The Mekong Delta is a region of Vietnam that’s a two hour drive from Ho Chi Minh City (Saigon). This large swath of land covers 15,600 square miles and is made up of rivers, swamps, and islands with villages and floating markets throughout. Many of the inhabitants of the Mekong Delta rely on boats as their primary form of transportation. The Mekong Delta makes for an amazing day trip for travelers making their way through Southern Vietnam, especially those staying in Ho Chi Minh City. On our day trip we enjoyed local foods and treats, a canal boat ride, a visit to a coconut candy factory, a horse drawn carriage ride, and more!
Our day started early for our outing to Mekong Delta with a 7:30 pickup at our hotel in Ho Chi Minh City. We were once again in the hands of our amazing guide, Tino, from My Odyssey Tours. To break up the length of our drive to Mekong Delta, we stopped along the way at the Vinh Trang Temple in My Tho.
Vinh Trang Temple in My Tho
Ving Trang Chua is a Buddhist temple located in the city of My Tho. The temple was constructed pretty recently, having been completed in 1850.
The main hall of the Ving Trang contains various Buddha statues, including Amitabha, Gautama, and quite a few bodhisattvas.
The outside temple gardens of Ving Trang Chua have a pagoda, two massive concrete statues, and a multitude of beautiful potted plants.
Bee Hives And Dried Fruit
From Ving Trang Chua, we drove to our boat dock launching point on Mekong Delta to begin our exploration on the water. The old motor boat we took along with our skipper set the mood for what was to be an incredible day.
Our first stop for the day was at a beehive farm where honey and other honey based products are manufactured. It was incredible to see the number of bees going to work to produce the goods we were consuming
After seeing the bees at work, we sat down to enjoy some tea, plantains, and something that had the look of a honey based granola bar. After tea, we met back up with our boat skipper and made our way over to a Quoi An fruit orchard where we would get to eat locally grown fruits while listening to traditional Mekong music.
Quoi An Fruit Orchard With Traditional Music
When we arrived at the fruit orchard we got to walk around and relax for a bit before being seated to a table of fruits and tea. The pineapple, dragon fruit, jackfruit, banana, and papaya were simply out of this world delicious. I almost never get to eat fruit this fresh at home, so it was a real treat.
After enjoying the fruits and tea, we were treated to some traditional Vietnamese music and singing from the locals. My favorite traditional instrument is the dan nhi, a two string sawing bow instrument that sounds like a high pitch fiddle.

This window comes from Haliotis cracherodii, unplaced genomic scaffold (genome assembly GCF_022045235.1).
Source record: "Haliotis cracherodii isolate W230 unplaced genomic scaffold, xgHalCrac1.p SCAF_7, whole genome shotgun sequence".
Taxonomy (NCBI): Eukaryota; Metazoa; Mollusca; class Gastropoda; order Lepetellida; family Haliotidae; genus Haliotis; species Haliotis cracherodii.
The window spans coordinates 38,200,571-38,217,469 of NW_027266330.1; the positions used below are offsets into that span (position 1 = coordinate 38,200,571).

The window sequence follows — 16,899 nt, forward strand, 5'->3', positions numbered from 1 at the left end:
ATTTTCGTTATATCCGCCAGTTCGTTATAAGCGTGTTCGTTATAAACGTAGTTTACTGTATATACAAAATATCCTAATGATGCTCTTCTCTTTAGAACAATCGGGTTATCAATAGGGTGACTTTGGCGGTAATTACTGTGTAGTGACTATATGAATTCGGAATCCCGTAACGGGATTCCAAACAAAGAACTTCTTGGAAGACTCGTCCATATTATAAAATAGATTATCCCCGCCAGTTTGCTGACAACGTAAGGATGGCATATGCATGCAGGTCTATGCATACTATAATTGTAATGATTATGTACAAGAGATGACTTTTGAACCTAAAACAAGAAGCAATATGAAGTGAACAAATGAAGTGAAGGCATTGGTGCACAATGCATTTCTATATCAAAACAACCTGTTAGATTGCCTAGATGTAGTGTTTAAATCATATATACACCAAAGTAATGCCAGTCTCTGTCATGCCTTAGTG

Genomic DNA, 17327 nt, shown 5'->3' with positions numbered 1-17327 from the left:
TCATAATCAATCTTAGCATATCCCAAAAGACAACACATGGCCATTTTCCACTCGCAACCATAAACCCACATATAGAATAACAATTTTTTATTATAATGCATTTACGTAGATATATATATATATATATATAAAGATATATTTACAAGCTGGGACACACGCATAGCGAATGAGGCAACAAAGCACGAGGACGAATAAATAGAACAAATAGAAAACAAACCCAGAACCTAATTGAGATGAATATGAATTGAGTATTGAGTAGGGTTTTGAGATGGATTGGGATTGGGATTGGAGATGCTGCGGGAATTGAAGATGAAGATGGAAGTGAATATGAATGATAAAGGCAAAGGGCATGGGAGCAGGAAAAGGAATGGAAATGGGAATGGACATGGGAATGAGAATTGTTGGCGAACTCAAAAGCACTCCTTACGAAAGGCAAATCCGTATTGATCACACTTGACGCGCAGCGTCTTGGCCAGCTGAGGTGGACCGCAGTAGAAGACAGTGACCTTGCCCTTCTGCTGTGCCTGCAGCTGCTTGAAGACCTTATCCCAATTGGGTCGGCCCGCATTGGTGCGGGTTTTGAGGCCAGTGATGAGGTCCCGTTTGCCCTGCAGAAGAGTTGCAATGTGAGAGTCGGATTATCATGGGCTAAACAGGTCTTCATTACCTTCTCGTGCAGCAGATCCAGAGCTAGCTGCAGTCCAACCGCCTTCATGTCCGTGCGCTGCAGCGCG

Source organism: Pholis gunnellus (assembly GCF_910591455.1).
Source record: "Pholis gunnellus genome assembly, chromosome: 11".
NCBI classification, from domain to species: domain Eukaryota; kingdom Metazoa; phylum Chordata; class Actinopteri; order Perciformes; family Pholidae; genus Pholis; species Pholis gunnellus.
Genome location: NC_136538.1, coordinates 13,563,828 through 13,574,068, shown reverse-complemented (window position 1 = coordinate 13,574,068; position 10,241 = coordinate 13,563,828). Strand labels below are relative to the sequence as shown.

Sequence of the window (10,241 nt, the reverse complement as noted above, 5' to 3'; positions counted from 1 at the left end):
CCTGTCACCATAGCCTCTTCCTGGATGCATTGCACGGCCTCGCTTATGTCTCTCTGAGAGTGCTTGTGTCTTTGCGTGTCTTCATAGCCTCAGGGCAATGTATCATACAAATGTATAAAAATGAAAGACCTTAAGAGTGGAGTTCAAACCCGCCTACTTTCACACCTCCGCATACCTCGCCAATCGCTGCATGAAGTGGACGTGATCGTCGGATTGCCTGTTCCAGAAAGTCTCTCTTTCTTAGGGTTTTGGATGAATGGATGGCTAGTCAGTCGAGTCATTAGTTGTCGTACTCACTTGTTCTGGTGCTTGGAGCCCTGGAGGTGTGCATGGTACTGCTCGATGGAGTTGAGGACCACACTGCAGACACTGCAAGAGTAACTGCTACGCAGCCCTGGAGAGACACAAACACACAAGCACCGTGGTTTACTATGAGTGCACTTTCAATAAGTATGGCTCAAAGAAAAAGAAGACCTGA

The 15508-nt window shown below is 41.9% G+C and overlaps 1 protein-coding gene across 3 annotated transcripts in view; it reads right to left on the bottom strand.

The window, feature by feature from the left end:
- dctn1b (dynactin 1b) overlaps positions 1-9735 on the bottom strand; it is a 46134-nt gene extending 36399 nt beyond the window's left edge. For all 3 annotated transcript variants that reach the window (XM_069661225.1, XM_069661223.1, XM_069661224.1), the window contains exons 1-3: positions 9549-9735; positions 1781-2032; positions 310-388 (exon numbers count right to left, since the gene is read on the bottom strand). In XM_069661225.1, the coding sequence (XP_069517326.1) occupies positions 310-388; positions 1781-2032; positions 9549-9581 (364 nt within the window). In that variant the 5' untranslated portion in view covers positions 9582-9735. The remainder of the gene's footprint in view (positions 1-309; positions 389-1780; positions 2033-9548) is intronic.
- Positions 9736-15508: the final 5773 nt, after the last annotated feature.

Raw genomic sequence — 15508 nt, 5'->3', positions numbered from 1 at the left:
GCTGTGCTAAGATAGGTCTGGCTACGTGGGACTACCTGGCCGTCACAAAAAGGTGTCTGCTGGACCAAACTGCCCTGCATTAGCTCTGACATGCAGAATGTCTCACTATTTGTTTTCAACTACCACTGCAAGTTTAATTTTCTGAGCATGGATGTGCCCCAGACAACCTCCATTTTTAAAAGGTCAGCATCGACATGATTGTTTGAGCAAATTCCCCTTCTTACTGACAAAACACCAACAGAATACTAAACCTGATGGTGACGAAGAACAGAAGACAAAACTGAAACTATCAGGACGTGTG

After enjoying the fruits and music of the fruit orchard, we made our way to an outdoor coconut candy production factory. At the entrance, we learned how the coconuts are still husked by hand.
After watching the husking process, we moved on to the automated machine work or pressing and mixing.
The final stage we watched was the creation and packaging of the candy. It was amazing to see that all of the candies were packaged by hand. It was very impressive to watch the seemingly mechanized way that this human assembly line was able to work.
After watching the process of making coconut candy, we made our way to the store of the factory. It was here that flavored candies, alligator leather products, jewelry, and many other things were sold. There was also a massive vat of rice wine fermenting with around 20 snakes. After some encouragement, I took a shot! It went down much easier than I thought it would.
Horse Drawn Cart Ride
The French colonial presence is everywhere in Vietnam. From north to south, it was impossible to miss how the Vietnamese culture still has remnants from the French. The French brought horses to the Mekong Delta for transportation in the 1880’s, and they’ve remained for more than a century. We enjoyed a horse drawn ride around a local village and were dropped off along the Vam Xep Canal for our next activity.
Vam Xep Canal
My favorite part of our visit to the Mekong Delta was our boat rode along the Vam Xep Canal. Before this trip to Vietnam, I had seen pictures and video of the Vam Xep Canal, and couldn’t wait to see it in person. Cruising along the thick mangroves, we passed by small villages and houses accentuated by the variety of tropical animals and plants.
Mien Tay Riverside Restaurant
Our final stop for the day was a late lunch at the Mien Tay Riverside Restaurant. The grounds of the restaurant are incredible, with a large seating area, fountains, and lots of tropical plants. Lunch consisted of five amazing courses, with the elephant ear fish being the main highlight. This fish is a staple of the Mekong Delta.
Heading Back to Saigon
After our late lunch, we made our way back to Saigon. It was an amazing day visiting the Mekong Delta. Part of me wishes we would have stayed the night to spend a little more time, but it’s hard to complain given all of the incredible things we were able to see in one day.
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